I carried the MagSafe non+p Defender in my J frame Smith 442 for a long time, but recently I've switched back to regular hollow points. I just wasn't sure the MagSafe would provide adequate penetration against a large felon (who could be wearing a leather jacket). It penetrates 9'' in bare ballistic jellatin, according to the book Street Stoppers, but the photo shows the majority of the load is done in 6'' with small only pieces making it to the 9'' mark.
 
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I'm glad to find this thread. I just had a miserable experience at the range with some BVAC frangible ammo; 3 FTEs out of just under 100 rounds in my Walther P99.

Granted, with the BVAC stuff, I was dealing with reloaded brass as well as the frangible bullet and reduced power load, but a malfunction of any kind with that Walther is something I'd never experienced before and from what I've read is almost unheard of.

I'd guess that the reduced powder load prevented effective ejection, or that the once-fired brass caused excessive expansion - or both. Still, end result is my confidence in frangible loads in a self-defense weapon is practically nil.

I've still got about 300 rounds of the stuff. I'll try running it through my Beretta the next time I go out and keep it around for training, but it is not going into a carry weapon and I will not buy another batch.

Buyer beware.
 
I have the first two rounds of Glassers in any home defense pistols. As they are all .357 mag, .357 Sig, .45acp, .40 and ya one 9mm, I feel that in Southern Calif. where heavy coats are not needed and the longest shot in my home area would be less than 20 feet. Well, there will be penetration a plenty. Now outside the home, they are hollow points and the last one always a solid. Just the way I think.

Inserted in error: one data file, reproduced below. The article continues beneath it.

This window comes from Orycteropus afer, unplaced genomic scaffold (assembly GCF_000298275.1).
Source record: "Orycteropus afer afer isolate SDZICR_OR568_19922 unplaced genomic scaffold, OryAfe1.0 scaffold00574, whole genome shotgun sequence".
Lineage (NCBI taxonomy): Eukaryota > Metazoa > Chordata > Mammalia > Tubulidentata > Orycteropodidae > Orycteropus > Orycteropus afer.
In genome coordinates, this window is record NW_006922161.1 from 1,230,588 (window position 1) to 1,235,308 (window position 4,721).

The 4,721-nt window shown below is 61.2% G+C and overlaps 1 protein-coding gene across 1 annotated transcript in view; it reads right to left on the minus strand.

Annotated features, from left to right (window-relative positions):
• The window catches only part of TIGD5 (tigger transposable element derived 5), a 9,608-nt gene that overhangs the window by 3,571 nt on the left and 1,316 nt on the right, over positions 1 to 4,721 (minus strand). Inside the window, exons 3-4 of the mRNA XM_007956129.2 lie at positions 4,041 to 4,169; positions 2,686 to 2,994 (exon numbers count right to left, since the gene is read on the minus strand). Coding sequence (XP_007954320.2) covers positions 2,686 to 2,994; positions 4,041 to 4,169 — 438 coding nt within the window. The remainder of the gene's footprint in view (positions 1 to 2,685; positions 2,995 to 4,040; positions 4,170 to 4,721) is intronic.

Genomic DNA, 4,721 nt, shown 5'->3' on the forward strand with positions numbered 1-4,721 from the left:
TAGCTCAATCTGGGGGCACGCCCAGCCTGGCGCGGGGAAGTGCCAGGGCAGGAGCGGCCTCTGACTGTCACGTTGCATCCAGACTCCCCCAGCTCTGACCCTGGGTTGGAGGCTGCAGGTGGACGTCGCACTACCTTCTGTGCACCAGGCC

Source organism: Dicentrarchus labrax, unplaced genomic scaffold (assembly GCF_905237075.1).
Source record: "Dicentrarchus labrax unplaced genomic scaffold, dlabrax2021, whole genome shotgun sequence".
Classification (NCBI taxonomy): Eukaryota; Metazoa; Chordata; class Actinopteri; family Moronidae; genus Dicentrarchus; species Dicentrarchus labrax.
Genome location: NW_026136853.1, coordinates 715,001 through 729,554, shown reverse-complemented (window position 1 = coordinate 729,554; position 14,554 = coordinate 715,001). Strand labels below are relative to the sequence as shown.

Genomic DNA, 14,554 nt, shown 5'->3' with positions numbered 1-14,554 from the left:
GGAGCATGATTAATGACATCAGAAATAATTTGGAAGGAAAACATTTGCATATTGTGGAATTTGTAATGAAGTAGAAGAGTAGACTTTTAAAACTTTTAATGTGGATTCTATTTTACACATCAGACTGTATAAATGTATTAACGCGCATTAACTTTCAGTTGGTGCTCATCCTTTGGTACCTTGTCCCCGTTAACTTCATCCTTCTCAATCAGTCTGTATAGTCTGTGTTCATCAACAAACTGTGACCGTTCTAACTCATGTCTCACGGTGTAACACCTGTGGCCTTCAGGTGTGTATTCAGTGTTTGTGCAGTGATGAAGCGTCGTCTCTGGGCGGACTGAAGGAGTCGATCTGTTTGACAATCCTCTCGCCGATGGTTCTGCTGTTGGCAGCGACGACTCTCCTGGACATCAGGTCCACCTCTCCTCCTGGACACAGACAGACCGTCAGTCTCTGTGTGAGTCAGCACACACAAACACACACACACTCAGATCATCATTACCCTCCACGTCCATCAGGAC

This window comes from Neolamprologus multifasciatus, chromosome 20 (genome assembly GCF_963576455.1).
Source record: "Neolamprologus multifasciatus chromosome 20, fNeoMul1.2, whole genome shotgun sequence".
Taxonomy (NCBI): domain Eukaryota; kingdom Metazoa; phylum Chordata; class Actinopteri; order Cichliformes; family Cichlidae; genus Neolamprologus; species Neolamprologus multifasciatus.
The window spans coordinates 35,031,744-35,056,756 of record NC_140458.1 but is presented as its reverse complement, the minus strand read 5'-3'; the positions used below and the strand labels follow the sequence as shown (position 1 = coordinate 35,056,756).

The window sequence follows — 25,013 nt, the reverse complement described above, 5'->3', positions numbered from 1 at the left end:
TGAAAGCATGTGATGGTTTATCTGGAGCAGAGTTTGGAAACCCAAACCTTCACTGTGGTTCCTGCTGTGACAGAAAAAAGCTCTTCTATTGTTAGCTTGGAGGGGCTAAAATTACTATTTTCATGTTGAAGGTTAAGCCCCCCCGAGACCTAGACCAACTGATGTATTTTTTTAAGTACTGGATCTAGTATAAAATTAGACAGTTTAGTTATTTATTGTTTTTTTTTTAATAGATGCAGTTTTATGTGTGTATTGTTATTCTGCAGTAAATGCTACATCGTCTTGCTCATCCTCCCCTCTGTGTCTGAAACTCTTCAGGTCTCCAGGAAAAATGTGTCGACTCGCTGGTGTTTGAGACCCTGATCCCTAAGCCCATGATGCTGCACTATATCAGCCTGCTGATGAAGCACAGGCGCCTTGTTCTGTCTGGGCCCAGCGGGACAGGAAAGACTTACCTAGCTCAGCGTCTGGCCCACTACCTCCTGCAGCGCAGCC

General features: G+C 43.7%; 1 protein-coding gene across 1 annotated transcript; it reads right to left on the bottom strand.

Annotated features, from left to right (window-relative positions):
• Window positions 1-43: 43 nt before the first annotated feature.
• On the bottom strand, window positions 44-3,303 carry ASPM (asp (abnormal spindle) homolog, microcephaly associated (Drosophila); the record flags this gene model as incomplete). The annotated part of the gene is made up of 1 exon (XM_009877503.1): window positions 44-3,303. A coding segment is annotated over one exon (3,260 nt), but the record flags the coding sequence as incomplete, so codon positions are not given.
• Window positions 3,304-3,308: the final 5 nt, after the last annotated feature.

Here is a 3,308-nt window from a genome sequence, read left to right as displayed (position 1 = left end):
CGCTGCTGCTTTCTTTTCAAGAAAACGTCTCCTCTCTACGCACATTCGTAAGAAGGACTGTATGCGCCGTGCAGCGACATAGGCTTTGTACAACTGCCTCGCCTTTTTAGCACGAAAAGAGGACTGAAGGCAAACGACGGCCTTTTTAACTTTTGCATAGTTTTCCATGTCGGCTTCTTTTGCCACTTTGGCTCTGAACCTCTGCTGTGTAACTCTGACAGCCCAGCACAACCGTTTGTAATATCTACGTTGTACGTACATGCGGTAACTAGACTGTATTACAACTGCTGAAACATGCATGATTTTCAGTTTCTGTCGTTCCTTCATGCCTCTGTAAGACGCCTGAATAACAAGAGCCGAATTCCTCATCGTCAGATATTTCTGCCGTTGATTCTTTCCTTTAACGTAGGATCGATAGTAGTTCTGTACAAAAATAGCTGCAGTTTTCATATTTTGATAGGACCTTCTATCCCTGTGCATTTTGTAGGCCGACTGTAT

All evidence to date suggests that they are not effective in real world use.

There are certain environments such as in prisons, etc where they might have a niche.

-Doc
 
NO...not worth cost for benefits....unless for home defense in an apartment complex....but then i think #7 or #8 birdshot and a shot gun would be a whole lot better choice

** 15 bucks for 6 rounds means 250 bucks to make sure it cycles in ur auto loader (100 round minimum b4 i rely on it)...which most frangibles have issues with on variety of firearms...
so other than a very few specific cases....like on airplanes tho not really needed since a bullet hole won't depressurize a plane....and even a frangible is going to cause enough damage that something would need to be repaired....don't see planes flying around with bullet holes in them:)

** in all honesty a shotshell round or snake round would make more sense and cost way less for most of the "special situations" since most of them would want the bad guy to live to question about if he had any partners...
 
I have a lot of 5.56x45 frangible ammo. Penetrates both pumpkins and watermelons real nice at 100yds. Seems to break up on the way out.